Startups are special. (And at Talent, we’re big supporters of entrepreneurship.) At their heart is a founding team that has poured blood, sweat and tears into making the business a success.
Once that hard work pays off and funding is secured, a startup will begin to grow. But that success presents its own challenges, such as, who to pick to join the team.
Any startup wants to find top talent to help build and scale the business. Traditionally, this was done by looking at the depth of an applicant’s experience. Today, startups recognise that every new recruit fundamentally alters a company’s DNA and focusing on a candidate’s cultural fit is equally as important as their skills and experience.
Why is cultural fit so important?
Cultural fit doesn’t mean just hiring friends of friends, or people who think and look exactly like the founders. (Historically, startups have been young, white and male because founding members hired new recruits who mirrored their experiences and background. However, diversity feeds creativity and produces an environment ripe for problem-solving). Instead, focus on personal values and soft skills like teamwork and self- confidence.
New recruits need to have the right mix of soft skills, personal values and work ethic. By aligning personal and corporate goals and values, employees are happier (and happy workers are 12% more productive). In startups however, the stakes are high. Finding a new team member who is the right fit can increase a business’s capacity, expand its skill sets and boost team morale. Conversely, a poor cultural fit can damage the entire operation. Despite a rise in head count, it may lead to a drop in productivity.
Hiring for cultural fit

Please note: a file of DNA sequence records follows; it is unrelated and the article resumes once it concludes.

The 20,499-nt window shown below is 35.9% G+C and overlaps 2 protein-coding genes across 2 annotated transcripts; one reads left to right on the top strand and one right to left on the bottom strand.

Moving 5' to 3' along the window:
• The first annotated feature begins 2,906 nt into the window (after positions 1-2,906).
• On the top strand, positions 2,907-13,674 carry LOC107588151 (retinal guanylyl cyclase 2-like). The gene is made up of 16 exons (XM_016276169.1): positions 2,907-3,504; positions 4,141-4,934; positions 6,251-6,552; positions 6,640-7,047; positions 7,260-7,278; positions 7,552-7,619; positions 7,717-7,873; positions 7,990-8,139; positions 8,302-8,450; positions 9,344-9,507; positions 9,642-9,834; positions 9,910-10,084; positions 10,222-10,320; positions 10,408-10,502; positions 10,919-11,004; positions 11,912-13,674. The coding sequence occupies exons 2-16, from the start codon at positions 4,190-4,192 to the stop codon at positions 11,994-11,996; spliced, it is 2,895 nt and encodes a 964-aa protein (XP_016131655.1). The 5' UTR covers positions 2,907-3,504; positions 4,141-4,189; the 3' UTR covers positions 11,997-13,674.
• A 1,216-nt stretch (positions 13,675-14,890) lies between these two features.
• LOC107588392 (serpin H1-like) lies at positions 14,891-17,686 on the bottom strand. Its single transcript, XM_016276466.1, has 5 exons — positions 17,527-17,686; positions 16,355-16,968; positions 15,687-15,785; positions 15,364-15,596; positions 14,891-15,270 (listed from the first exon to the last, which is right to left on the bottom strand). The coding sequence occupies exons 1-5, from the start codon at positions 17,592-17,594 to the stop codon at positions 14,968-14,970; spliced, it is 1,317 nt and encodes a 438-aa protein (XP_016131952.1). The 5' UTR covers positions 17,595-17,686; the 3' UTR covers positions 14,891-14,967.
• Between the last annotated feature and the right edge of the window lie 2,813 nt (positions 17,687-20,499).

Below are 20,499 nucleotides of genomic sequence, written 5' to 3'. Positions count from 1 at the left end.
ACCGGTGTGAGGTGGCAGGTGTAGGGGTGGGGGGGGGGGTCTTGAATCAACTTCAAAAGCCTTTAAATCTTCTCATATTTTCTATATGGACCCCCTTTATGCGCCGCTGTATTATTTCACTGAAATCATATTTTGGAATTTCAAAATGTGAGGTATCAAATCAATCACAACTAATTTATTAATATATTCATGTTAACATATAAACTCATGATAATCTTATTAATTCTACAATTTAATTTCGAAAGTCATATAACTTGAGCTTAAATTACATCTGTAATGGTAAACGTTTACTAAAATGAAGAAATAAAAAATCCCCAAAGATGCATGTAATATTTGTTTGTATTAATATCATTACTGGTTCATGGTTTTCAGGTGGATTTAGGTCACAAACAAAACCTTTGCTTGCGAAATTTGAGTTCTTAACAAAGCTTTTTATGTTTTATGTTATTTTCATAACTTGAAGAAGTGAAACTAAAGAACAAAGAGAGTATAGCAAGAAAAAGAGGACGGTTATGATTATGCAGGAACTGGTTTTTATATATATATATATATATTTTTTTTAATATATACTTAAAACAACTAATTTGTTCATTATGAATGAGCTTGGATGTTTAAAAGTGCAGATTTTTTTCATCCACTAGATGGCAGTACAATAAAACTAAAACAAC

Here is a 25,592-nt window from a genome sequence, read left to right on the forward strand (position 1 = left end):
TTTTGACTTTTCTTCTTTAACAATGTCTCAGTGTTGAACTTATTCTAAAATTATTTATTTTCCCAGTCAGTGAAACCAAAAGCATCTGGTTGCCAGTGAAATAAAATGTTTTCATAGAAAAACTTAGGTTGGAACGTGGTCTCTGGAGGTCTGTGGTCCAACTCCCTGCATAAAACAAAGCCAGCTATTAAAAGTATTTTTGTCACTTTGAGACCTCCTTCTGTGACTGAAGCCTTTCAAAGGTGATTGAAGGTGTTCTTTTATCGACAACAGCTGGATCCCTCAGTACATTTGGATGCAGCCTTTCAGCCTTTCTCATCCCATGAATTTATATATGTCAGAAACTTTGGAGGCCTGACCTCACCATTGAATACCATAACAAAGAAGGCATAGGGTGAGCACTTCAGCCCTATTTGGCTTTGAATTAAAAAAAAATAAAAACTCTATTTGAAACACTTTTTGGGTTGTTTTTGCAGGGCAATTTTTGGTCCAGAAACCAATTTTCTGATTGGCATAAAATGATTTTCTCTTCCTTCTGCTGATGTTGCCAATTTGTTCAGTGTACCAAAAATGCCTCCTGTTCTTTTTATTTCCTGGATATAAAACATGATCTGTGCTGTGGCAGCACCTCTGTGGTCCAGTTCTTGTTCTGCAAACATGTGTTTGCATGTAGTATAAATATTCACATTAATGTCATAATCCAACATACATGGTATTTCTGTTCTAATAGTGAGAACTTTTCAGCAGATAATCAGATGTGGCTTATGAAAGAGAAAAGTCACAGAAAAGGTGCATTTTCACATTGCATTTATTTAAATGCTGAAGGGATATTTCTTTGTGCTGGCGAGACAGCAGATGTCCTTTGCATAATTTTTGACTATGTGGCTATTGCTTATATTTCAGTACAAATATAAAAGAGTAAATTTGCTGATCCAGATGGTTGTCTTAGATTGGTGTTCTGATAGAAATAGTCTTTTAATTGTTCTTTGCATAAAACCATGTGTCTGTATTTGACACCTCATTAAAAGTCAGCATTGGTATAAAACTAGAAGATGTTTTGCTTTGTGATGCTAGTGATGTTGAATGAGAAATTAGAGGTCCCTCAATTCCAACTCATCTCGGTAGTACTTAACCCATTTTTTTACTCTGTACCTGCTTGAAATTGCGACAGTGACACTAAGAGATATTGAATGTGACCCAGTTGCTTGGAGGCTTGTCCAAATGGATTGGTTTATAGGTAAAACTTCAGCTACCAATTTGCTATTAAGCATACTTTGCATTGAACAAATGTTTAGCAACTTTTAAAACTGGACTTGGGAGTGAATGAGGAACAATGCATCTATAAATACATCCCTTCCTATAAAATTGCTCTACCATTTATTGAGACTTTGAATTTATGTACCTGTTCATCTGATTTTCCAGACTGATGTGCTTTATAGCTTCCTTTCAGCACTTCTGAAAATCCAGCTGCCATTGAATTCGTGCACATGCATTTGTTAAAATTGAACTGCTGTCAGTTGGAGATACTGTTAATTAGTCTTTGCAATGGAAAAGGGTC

Before looking for candidates with the right soft skills, startups need ask themselves some core questions:
- How do we want the individual to fit with the team?
- What is the company work ethic (flexible working policies etc.)?
- How do we measure success?
You can get an idea of whether an individual is a good cultural fit on paper, but until you meet someone in person, it’s hard to know for sure. Meeting someone face-to-face gives you a good sense of whether a candidate will be willing to contribute new ideas, solve problems, and is genuine.
Lessons from startup royalty
At Zappos, a second round of interviews is always used to assessing cultural fit. Tony Hsieh, CEO, cites his principal tactic as looking for candidates who speak in terms of “we” and “our” rather than “I” and “me”.
Greg Waldorf, former CEO of eHarmony, has stated that in his experience the best candidates aren’t the ones currently in an equivalent role, but those who have achieved significant upward mobility.
Bryan Beal is an Angel investor and explains that startups need to look beyond their network when making hires. Referrals are essential and can open a world of opportunity.
However, startups also need to remember that what they are offering will not appeal to everyone. For some it will be seen as an exciting, stimulating opportunity. For others, it might be too risky or stressful. For some, leaving the perceived safety of an existing employer will be a step too far.
We can help you find candidates with the tech skills and the cultural fit to take your business to the next level. Get in touch today!